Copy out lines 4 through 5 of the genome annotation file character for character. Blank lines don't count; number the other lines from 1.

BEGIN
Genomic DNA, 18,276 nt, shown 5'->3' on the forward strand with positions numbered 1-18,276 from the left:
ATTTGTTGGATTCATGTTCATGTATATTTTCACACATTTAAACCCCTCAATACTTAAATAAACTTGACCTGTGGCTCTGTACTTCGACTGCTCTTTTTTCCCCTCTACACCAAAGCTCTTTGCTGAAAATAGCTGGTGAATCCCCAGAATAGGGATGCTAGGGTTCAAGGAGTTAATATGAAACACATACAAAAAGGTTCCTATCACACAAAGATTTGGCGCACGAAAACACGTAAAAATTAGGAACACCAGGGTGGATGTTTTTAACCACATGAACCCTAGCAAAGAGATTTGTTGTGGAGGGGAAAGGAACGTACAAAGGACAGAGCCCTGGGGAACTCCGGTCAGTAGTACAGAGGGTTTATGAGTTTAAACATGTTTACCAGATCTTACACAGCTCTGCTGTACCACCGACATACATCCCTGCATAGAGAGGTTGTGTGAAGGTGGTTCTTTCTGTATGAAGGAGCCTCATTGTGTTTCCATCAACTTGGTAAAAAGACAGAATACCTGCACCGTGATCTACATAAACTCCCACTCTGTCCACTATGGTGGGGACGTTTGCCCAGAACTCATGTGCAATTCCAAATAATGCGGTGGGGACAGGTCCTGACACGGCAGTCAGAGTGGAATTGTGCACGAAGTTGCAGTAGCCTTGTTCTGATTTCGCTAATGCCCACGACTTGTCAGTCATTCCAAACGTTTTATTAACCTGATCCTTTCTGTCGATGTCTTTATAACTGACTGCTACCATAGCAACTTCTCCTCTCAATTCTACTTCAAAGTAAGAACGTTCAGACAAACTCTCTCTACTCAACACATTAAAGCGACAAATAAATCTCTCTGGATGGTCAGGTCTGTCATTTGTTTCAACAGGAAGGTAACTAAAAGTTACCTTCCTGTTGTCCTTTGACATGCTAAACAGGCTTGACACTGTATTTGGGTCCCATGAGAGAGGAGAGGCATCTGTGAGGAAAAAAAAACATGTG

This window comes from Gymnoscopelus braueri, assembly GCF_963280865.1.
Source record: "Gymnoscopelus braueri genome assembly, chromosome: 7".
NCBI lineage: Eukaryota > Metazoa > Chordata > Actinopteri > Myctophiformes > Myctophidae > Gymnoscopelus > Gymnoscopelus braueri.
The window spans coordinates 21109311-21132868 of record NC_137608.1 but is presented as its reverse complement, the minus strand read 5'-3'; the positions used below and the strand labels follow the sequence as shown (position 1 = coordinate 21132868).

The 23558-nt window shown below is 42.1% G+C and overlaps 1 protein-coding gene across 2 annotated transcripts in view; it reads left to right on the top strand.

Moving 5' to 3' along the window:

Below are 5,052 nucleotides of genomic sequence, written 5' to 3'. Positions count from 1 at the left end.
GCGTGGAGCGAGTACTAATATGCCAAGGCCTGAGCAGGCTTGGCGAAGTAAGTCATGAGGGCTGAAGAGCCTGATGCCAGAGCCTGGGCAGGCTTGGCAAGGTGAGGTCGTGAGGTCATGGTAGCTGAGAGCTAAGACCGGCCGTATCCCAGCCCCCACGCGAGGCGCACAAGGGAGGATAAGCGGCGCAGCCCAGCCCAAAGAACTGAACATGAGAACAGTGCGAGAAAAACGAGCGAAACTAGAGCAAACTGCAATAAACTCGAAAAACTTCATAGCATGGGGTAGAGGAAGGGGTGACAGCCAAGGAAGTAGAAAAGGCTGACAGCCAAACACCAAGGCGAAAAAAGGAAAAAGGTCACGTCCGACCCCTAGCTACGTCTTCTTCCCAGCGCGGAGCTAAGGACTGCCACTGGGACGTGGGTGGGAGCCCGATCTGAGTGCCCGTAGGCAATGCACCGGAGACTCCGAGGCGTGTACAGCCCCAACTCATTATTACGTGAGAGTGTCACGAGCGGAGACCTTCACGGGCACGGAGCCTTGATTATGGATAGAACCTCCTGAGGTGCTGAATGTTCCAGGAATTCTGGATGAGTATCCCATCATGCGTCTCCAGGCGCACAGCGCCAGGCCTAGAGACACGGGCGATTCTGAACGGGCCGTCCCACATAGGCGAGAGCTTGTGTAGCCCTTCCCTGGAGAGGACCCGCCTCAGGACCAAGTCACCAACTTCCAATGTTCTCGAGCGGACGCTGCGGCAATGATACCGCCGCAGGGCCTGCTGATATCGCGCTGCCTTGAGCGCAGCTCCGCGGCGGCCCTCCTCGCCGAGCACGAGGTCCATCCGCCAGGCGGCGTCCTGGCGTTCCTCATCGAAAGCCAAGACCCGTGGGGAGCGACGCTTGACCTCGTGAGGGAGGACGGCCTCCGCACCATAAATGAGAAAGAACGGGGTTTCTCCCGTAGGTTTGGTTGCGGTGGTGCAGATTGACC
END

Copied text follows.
Source record: "Gymnoscopelus braueri genome assembly, chromosome: 7".
NCBI lineage: Eukaryota > Metazoa > Chordata > Actinopteri > Myctophiformes > Myctophidae > Gymnoscopelus > Gymnoscopelus braueri.